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ragudave (COLLECTED NONFICT…): Jace et al, Give Scriptgenerator by Philippe Vas…
Alex (african mp3s up): Are these Gros Beat CDs purchaseable online somewhe…
satyricon (african mp3s up): Grammy winner last night... Best Contemporary Worl…
satyricon (Party People FYI): noticed BTTB is hosting a dj set of yours on the 15…
muggerwithknife (GRIME 97): this is pretty crazed. a few weeks ago 2 friends of…
V-M (MIDNIGHT COWBOY): I love that film, to me its about escapism and the …
blip (Party People FYI): You ship see Marboro at a festival I also djed at i…
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jc (SENEGALESE EGYPTO…): toby- great link!, thanks for the correction. the w…
toby (SENEGALESE EGYPTO…): hey jace, hate to play the meme cop, but when i fir…


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words by jace. some mp3s & annoted photos from time to time.

vinyl rescue service


Many thanks for/to the great comments here, from Madrid graf IDs to Rafi B dropping science on how rhyming and toasting bring local accent/slang/inflections to the fore while singing tends to flatten. In “Pull Up Our Pants: Reggaeton Breakdown”, Alberto answered Sizzle's question about “tra”'s Spanish meaning: “A few years back, Don Chezina made the phrase popular by making a reggaeton song that only said "Tra" for 3 minutes. I have heard some people say that the original Tra song is a DJ mix of a live performance where Chezina was imitating the sounds of the snare drum... One can imitate the drumroll saying "traaa".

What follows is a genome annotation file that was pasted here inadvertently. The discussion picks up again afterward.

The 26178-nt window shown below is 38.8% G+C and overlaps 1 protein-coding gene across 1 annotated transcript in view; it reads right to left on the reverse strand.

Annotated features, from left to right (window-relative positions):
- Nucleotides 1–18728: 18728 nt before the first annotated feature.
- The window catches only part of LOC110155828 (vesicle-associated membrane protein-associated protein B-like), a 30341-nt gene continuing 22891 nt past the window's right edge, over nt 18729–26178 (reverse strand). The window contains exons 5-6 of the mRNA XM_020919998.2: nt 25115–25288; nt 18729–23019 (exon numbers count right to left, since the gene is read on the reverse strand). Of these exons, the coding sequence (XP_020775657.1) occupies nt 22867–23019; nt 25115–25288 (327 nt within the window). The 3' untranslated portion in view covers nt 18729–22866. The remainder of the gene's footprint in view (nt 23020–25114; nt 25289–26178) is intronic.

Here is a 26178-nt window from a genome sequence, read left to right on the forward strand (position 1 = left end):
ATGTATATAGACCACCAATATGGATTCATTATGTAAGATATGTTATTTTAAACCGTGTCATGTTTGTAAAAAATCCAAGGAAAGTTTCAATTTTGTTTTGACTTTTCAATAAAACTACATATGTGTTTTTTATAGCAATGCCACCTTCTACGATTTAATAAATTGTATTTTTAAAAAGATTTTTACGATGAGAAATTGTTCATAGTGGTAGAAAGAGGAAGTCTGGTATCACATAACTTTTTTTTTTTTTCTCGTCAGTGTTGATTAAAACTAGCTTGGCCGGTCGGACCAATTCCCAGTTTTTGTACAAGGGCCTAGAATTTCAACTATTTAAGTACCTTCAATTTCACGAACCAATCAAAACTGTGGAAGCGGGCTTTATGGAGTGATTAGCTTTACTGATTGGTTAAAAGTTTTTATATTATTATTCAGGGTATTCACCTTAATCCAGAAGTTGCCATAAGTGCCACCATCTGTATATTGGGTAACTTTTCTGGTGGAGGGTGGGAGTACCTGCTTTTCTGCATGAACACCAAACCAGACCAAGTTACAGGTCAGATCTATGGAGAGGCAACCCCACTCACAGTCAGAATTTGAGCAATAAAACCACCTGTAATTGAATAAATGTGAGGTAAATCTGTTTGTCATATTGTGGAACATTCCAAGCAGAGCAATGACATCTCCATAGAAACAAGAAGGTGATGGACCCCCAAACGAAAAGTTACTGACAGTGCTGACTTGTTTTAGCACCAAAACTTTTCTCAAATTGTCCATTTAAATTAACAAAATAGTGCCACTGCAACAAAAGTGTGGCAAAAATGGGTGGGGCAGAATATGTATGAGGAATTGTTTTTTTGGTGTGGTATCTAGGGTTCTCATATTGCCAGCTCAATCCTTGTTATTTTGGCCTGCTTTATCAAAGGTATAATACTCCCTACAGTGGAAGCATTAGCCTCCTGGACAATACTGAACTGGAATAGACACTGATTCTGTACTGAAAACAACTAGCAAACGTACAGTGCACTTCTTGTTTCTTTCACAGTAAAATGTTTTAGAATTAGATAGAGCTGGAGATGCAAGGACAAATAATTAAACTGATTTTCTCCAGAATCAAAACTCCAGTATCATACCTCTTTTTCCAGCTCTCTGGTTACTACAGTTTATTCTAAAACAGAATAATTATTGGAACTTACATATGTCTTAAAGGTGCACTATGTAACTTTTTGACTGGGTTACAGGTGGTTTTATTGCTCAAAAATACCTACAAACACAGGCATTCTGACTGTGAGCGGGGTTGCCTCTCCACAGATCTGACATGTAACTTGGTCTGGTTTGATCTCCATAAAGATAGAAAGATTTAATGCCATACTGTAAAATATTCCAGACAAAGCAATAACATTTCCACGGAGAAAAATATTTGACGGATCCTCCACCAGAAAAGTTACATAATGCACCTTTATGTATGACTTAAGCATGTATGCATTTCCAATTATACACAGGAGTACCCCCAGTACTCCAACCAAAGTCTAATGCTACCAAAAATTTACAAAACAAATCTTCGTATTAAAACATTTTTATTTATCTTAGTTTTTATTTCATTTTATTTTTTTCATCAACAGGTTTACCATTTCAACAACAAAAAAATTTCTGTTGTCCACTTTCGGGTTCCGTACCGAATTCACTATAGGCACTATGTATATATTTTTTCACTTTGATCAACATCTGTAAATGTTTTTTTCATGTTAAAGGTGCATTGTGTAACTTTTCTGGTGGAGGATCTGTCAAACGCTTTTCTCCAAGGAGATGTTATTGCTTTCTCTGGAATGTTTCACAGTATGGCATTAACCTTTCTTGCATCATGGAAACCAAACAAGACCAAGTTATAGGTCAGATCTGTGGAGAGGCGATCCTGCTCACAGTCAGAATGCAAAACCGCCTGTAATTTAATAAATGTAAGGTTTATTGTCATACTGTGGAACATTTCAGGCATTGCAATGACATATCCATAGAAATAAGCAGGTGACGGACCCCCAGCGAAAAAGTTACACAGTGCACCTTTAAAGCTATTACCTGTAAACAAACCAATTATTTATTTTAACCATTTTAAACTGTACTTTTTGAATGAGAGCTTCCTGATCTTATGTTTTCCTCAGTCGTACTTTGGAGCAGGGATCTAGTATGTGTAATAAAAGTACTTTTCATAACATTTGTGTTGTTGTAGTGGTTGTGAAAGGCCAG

Just so happens that I've got the original Don Chezina “Tra” song Alberto mentioned. Lots of layers in this unlikely hit: a DJ remix of a live gig recording where Chezina was imitating a snare, bootlegged onto a vinyl EP called Reggaeton Trax vol. I.
   This tune is mad raw to begin with, and the idea that he's riffing on a snare sound makes it even wilder, epic & frantic, more avant-garde. If you thought Lethal B's Forward riddim was too refined, then “Tra Tra Tra” is 4 u.


# 3.   First off: pretty much nobody who bothers to write up a "top X albums of the year" list actually buys albums. Most of them are journalists, which means they receive free copies from publicists hired by the artists/labels to repeatedly bug media workers to generate buzz about said albums.